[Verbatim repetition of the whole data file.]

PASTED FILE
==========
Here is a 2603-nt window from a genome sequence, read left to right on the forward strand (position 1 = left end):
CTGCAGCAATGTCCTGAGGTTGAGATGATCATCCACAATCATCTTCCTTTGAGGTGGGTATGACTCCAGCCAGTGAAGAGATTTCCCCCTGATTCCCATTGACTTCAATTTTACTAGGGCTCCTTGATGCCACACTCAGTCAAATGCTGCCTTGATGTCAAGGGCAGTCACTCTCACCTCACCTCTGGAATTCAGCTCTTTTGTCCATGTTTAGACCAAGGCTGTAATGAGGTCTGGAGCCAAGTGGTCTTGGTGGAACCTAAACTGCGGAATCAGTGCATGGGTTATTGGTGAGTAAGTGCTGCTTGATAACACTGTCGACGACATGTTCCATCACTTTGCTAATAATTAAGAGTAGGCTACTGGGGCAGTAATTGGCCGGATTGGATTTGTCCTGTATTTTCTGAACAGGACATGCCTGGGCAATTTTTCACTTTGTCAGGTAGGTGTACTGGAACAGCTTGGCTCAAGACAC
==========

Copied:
Here is a 2603-nt window from a genome sequence, read left to right on the forward strand (position 1 = left end):
CTGCAGCAATGTCCTGAGGTTGAGATGATCATCCACAATCATCTTCCTTTGAGGTGGGTATGACTCCAGCCAGTGAAGAGATTTCCCCCTGATTCCCATTGACTTCAATTTTACTAGGGCTCCTTGATGCCACACTCAGTCAAATGCTGCCTTGATGTCAAGGGCAGTCACTCTCACCTCACCTCTGGAATTCAGCTCTTTTGTCCATGTTTAGACCAAGGCTGTAATGAGGTCTGGAGCCAAGTGGTCTTGGTGGAACCTAAACTGCGGAATCAGTGCATGGGTTATTGGTGAGTAAGTGCTGCTTGATAACACTGTCGACGACATGTTCCATCACTTTGCTAATAATTAAGAGTAGGCTACTGGGGCAGTAATTGGCCGGATTGGATTTGTCCTGTATTTTCTGAACAGGACATGCCTGGGCAATTTTTCACTTTGTCAGGTAGGTGTACTGGAACAGCTTGGCTCAAGACAC